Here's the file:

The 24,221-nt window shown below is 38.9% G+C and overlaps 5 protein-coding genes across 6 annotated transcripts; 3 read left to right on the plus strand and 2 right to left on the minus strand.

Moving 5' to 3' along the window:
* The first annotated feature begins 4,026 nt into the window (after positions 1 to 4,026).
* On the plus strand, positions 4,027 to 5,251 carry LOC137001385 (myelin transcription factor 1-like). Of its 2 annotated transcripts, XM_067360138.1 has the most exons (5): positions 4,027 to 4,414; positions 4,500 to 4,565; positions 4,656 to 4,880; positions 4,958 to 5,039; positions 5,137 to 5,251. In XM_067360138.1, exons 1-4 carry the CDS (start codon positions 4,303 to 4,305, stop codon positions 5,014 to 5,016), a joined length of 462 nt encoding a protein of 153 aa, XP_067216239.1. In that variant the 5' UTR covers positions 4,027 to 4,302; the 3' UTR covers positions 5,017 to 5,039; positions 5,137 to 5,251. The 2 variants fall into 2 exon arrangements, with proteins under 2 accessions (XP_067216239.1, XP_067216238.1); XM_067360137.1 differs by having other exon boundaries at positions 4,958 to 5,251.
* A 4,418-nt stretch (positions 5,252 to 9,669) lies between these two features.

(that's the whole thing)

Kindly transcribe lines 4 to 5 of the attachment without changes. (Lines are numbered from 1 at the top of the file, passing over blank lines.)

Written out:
* On the plus strand, positions 4,027 to 5,251 carry LOC137001385 (myelin transcription factor 1-like). Of its 2 annotated transcripts, XM_067360138.1 has the most exons (5): positions 4,027 to 4,414; positions 4,500 to 4,565; positions 4,656 to 4,880; positions 4,958 to 5,039; positions 5,137 to 5,251. In XM_067360138.1, exons 1-4 carry the CDS (start codon positions 4,303 to 4,305, stop codon positions 5,014 to 5,016), a joined length of 462 nt encoding a protein of 153 aa, XP_067216239.1. In that variant the 5' UTR covers positions 4,027 to 4,302; the 3' UTR covers positions 5,017 to 5,039; positions 5,137 to 5,251. The 2 variants fall into 2 exon arrangements, with proteins under 2 accessions (XP_067216239.1, XP_067216238.1); XM_067360137.1 differs by having other exon boundaries at positions 4,958 to 5,251.
* A 4,418-nt stretch (positions 5,252 to 9,669) lies between these two features.